He said keeping the doors and windows closed at night might make the house safe, but has also made it uncomfortable.
“The other night around 3 in the morning I wanted to get some fresh air, and when I went to the French doors, there was a bear looking at me,” Paxton said. “Don’t get me wrong, I think bears are great. But this is too much.”
Three times this summer, bear encounters have ended with injuries to humans, including
Thursday night, when a bear attacked a man in a house on the west side of Aspen. The bear escaped, and the man’s injuries were not considered life-threatening.
Wright and other wildlife officers often repeat that these and other encounters result not from a bear problem but a human problem.
“People have to take responsibility for living here” in an area that naturally attracts large numbers of bears, he said. When people don’t respond to repeated warnings about keeping trash away from bears, “We’ve done about all we can.”
Bears that cause problems are trapped and relocated. Under the state’s “two-strike” policy, repeat offenders are killed, as are any bears that show aggression or lack of fear toward humans.
Nine bears have been killed in Aspen this summer. According the Division of Wildlife, as of Sept. 7, 24 bears have been euthanized in the region that includes Aspen, Glenwood Springs and Vail.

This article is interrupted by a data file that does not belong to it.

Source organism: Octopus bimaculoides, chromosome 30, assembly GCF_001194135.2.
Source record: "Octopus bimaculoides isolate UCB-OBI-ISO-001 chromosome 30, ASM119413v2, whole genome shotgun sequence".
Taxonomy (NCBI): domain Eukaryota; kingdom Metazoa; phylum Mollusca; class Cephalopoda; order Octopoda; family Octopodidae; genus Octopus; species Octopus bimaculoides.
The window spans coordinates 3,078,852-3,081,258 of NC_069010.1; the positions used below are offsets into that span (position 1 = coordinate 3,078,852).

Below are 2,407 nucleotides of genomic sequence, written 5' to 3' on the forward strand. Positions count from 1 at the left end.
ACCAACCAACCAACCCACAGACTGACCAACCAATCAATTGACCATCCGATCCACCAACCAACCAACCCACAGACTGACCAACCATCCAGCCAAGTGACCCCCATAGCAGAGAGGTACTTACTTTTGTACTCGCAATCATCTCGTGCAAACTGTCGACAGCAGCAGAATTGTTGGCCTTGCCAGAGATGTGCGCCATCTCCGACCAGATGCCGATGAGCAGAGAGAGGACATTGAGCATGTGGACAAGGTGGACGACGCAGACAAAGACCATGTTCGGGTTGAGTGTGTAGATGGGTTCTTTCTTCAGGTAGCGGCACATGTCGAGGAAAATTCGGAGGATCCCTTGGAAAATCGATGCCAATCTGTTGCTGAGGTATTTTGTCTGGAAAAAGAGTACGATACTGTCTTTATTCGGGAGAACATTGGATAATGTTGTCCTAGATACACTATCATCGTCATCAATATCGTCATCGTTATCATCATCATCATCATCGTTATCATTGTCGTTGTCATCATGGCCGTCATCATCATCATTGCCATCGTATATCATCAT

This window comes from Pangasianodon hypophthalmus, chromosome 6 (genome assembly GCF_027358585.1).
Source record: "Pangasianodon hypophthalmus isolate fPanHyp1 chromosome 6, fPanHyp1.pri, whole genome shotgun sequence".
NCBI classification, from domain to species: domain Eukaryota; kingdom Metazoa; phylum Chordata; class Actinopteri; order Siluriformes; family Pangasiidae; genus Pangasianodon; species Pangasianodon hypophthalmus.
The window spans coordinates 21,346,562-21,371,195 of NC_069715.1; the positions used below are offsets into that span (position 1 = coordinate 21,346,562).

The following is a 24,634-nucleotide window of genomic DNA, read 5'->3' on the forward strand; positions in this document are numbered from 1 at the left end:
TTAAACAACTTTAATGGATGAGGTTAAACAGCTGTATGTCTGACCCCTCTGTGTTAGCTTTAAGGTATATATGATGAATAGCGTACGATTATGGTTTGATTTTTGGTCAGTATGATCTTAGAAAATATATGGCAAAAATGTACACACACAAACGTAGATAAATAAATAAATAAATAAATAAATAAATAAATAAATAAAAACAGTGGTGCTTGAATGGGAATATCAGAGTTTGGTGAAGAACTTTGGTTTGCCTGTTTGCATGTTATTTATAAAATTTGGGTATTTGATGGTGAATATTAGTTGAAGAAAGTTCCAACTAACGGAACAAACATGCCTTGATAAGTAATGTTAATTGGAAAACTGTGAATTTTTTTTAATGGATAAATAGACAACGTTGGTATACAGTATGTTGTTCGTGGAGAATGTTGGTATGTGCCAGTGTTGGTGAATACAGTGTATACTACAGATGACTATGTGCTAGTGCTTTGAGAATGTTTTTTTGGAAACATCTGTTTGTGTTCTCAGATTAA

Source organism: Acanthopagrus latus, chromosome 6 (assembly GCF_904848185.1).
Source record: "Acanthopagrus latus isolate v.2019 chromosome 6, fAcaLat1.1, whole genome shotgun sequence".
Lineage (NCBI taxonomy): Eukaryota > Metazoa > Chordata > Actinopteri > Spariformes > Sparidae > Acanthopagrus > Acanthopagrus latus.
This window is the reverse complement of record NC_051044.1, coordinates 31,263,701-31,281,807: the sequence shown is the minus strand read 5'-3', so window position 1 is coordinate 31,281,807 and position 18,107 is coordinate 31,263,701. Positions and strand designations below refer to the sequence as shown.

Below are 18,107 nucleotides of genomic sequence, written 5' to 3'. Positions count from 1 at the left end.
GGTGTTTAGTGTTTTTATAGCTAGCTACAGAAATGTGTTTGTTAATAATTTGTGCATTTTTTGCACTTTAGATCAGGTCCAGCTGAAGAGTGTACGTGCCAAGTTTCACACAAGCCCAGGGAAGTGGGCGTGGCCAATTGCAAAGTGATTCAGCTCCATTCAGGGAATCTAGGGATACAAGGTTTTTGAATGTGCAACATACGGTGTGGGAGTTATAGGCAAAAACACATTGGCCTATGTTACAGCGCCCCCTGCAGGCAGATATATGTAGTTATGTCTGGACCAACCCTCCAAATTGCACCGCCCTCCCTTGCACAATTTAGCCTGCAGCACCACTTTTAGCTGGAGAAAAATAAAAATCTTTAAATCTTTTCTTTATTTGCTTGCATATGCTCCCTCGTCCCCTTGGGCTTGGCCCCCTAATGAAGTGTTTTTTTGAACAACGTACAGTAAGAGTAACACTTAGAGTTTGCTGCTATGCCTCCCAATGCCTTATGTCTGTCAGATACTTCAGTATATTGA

At times this summer, bear calls overwhelmed the ability of the DOW and the Aspen Police Department to respond, even though both agencies had extra officers on duty.
Aspen police and wildlife officers responded to more than 200 bear sightings in August, up from 16 in August 2008.
“We were answering 20 to 25 bears calls a night,” DOW spokesman Randy Hampton said.
“At one time, I recorded eight calls in 40 minutes.”
DOW officers were called in from around the state to help, with some working 24 hours out of their trucks, trying to meet the demands of human/bear incidents, Hampton said.
Leslee Francis said the bear that broke into her house near downtown Aspen in 2007 and ate candy from her son’s pack has shown up again this summer.
“There were some problems in 2007, but nothing like this,” said Francis, who noted they dubbed the bear “Starburst.” “This year it’s huge. We’ve never had issues like this.”
Surprisingly, the calls for assistance dropped abruptly last week, with only four calls recorded Wednesday night. Part of the reason might be the DOW finally managed to trap most of the troublemakers, Hampton said.
“We’ve handled 18 bears since Aug. 18,” he said.
Plus, the acorns finally have ripened, and some of the bears have returned to their natural foods.
But the respite might be short-lived. Aspen’s crab apple trees are rich with fruit, and Thursday a young bear was seen enjoying a meal in the trees in front of the Police Department.
“As soon as they exhaust that acorn supply, they’ll be back in town,” Wright said.
Thursday night also brought the latest human-bear run-in. In the west Aspen incident, the homeowner was struck in his home by the black bear, which left after the man opened a window for it, Hampton said. Wildlife officers set a trap for the bear and are patrolling the neighborhood. If captured, the bear will be euthanized for the attack, Hampton said.